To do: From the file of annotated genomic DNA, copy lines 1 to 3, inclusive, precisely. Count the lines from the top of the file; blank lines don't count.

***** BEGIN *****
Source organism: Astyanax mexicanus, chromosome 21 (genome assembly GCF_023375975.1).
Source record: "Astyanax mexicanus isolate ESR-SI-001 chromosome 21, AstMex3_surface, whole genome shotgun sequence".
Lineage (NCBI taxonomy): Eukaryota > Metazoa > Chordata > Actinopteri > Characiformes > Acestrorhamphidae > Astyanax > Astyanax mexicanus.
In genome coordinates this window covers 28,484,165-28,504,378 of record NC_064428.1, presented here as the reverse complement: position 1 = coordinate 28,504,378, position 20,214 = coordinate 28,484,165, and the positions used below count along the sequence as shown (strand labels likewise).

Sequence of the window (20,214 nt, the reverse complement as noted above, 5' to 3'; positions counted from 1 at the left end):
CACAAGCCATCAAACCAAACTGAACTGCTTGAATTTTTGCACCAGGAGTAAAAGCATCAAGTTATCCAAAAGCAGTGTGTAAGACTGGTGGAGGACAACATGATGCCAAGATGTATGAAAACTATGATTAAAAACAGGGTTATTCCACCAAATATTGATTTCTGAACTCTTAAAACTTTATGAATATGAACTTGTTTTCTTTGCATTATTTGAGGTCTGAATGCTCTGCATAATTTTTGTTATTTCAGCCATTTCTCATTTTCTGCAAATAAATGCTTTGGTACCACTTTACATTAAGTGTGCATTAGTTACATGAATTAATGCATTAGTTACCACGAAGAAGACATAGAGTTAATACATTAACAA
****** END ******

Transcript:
Source organism: Astyanax mexicanus, chromosome 21 (genome assembly GCF_023375975.1).
Source record: "Astyanax mexicanus isolate ESR-SI-001 chromosome 21, AstMex3_surface, whole genome shotgun sequence".
Lineage (NCBI taxonomy): Eukaryota > Metazoa > Chordata > Actinopteri > Characiformes > Acestrorhamphidae > Astyanax > Astyanax mexicanus.